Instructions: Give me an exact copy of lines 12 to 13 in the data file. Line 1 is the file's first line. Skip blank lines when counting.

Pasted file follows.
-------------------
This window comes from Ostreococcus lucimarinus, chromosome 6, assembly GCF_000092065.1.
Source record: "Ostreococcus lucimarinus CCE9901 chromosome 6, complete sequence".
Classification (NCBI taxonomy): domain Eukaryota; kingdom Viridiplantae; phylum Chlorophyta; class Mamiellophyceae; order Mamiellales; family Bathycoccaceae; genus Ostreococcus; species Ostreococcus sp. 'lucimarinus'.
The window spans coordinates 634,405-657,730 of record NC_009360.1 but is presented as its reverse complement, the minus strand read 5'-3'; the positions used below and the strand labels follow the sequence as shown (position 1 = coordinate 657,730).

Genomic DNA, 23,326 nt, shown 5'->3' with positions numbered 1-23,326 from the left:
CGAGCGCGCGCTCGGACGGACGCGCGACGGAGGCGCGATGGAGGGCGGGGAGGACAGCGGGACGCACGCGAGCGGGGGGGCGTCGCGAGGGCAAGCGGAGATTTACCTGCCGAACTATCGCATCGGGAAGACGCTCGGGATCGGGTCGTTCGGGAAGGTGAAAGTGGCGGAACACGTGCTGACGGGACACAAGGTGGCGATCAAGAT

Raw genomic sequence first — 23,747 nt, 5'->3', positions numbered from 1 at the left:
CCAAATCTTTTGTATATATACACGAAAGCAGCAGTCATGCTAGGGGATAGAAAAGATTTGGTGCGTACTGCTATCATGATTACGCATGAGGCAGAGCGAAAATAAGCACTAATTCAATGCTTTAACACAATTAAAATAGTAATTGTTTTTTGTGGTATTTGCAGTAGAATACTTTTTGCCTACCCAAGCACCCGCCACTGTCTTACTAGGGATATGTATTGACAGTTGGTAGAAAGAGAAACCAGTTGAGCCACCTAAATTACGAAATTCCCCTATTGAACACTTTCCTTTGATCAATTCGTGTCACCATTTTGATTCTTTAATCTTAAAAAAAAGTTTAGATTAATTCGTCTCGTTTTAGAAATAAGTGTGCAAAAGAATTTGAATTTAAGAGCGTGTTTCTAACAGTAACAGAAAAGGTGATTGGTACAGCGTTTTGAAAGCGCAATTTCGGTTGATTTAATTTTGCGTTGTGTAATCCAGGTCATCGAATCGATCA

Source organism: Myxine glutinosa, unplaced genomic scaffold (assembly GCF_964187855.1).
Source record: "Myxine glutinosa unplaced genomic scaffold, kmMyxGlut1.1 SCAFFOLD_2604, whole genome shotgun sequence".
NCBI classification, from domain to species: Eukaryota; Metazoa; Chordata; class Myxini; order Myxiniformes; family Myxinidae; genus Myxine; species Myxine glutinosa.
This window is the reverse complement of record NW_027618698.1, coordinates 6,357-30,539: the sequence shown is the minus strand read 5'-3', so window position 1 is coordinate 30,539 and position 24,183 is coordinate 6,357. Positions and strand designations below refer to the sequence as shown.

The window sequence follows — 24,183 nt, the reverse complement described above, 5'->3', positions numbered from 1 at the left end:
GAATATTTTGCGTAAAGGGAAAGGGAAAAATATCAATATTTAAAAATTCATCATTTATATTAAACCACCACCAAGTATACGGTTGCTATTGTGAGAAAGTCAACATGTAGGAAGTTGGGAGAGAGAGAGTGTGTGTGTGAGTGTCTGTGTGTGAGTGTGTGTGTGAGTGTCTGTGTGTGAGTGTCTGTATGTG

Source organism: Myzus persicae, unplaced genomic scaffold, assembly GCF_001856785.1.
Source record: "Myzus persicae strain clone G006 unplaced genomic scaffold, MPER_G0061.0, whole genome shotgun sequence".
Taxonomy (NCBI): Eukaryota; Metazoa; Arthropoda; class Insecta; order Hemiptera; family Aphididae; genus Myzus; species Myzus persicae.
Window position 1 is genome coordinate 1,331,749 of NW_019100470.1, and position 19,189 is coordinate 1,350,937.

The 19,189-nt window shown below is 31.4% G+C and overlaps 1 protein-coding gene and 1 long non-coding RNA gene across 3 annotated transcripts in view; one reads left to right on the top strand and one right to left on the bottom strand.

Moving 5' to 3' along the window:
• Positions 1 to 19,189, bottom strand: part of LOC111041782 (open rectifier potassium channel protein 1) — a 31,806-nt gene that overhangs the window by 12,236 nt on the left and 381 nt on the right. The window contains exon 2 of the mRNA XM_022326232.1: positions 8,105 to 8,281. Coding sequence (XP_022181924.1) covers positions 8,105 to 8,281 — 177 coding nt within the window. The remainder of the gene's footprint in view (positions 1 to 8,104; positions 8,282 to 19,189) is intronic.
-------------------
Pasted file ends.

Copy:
This window is the reverse complement of record NW_027618698.1, coordinates 6,357-30,539: the sequence shown is the minus strand read 5'-3', so window position 1 is coordinate 30,539 and position 24,183 is coordinate 6,357. Positions and strand designations below refer to the sequence as shown.

The window sequence follows — 24,183 nt, the reverse complement described above, 5'->3', positions numbered from 1 at the left end: